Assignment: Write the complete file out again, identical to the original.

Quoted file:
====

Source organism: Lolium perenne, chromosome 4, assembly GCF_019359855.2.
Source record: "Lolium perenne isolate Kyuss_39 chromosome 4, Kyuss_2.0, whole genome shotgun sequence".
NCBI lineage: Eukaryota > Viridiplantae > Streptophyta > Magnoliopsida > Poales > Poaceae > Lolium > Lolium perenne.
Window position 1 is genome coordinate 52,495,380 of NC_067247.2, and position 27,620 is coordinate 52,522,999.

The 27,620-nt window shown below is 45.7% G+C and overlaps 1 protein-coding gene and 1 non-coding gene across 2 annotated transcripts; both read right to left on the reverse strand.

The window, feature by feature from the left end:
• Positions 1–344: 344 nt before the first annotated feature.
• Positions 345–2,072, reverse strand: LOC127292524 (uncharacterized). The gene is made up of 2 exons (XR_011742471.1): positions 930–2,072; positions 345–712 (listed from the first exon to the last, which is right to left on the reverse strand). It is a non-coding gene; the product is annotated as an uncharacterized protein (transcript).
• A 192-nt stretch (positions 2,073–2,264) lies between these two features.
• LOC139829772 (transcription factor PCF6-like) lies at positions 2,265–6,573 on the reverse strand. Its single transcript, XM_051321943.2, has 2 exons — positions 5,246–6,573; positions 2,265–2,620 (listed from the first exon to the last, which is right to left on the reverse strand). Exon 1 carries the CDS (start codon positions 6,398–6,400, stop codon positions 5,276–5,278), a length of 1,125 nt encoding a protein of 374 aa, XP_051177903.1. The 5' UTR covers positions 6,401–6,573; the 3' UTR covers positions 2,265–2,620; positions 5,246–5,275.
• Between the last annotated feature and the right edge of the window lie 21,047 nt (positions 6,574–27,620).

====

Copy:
Source organism: Lolium perenne, chromosome 4, assembly GCF_019359855.2.
Source record: "Lolium perenne isolate Kyuss_39 chromosome 4, Kyuss_2.0, whole genome shotgun sequence".
NCBI lineage: Eukaryota > Viridiplantae > Streptophyta > Magnoliopsida > Poales > Poaceae > Lolium > Lolium perenne.
Window position 1 is genome coordinate 52,495,380 of NC_067247.2, and position 27,620 is coordinate 52,522,999.

The 27,620-nt window shown below is 45.7% G+C and overlaps 1 protein-coding gene and 1 non-coding gene across 2 annotated transcripts; both read right to left on the reverse strand.

The window, feature by feature from the left end:
• Positions 1–344: 344 nt before the first annotated feature.
• Positions 345–2,072, reverse strand: LOC127292524 (uncharacterized). The gene is made up of 2 exons (XR_011742471.1): positions 930–2,072; positions 345–712 (listed from the first exon to the last, which is right to left on the reverse strand). It is a non-coding gene; the product is annotated as an uncharacterized protein (transcript).
• A 192-nt stretch (positions 2,073–2,264) lies between these two features.
• LOC139829772 (transcription factor PCF6-like) lies at positions 2,265–6,573 on the reverse strand. Its single transcript, XM_051321943.2, has 2 exons — positions 5,246–6,573; positions 2,265–2,620 (listed from the first exon to the last, which is right to left on the reverse strand). Exon 1 carries the CDS (start codon positions 6,398–6,400, stop codon positions 5,276–5,278), a length of 1,125 nt encoding a protein of 374 aa, XP_051177903.1. The 5' UTR covers positions 6,401–6,573; the 3' UTR covers positions 2,265–2,620; positions 5,246–5,275.
• Between the last annotated feature and the right edge of the window lie 21,047 nt (positions 6,574–27,620).